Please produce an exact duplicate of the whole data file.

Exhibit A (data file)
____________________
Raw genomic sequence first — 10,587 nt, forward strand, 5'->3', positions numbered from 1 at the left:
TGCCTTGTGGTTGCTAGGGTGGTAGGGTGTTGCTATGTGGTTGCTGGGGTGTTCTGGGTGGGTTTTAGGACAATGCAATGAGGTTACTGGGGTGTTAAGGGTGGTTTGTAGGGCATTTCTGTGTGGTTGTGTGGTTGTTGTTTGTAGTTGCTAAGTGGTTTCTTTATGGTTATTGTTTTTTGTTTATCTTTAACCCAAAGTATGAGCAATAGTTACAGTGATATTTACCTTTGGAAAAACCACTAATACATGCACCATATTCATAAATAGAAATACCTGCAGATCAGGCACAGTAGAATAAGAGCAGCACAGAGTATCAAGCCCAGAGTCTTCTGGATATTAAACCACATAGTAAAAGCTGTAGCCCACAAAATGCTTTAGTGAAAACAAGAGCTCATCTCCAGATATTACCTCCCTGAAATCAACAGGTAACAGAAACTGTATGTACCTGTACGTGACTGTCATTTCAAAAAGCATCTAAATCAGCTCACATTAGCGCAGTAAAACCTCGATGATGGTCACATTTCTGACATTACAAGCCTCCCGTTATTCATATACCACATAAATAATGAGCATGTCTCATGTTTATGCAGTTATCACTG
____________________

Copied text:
Raw genomic sequence first — 10,587 nt, forward strand, 5'->3', positions numbered from 1 at the left:
TGCCTTGTGGTTGCTAGGGTGGTAGGGTGTTGCTATGTGGTTGCTGGGGTGTTCTGGGTGGGTTTTAGGACAATGCAATGAGGTTACTGGGGTGTTAAGGGTGGTTTGTAGGGCATTTCTGTGTGGTTGTGTGGTTGTTGTTTGTAGTTGCTAAGTGGTTTCTTTATGGTTATTGTTTTTTGTTTATCTTTAACCCAAAGTATGAGCAATAGTTACAGTGATATTTACCTTTGGAAAAACCACTAATACATGCACCATATTCATAAATAGAAATACCTGCAGATCAGGCACAGTAGAATAAGAGCAGCACAGAGTATCAAGCCCAGAGTCTTCTGGATATTAAACCACATAGTAAAAGCTGTAGCCCACAAAATGCTTTAGTGAAAACAAGAGCTCATCTCCAGATATTACCTCCCTGAAATCAACAGGTAACAGAAACTGTATGTACCTGTACGTGACTGTCATTTCAAAAAGCATCTAAATCAGCTCACATTAGCGCAGTAAAACCTCGATGATGGTCACATTTCTGACATTACAAGCCTCCCGTTATTCATATACCACATAAATAATGAGCATGTCTCATGTTTATGCAGTTATCACTG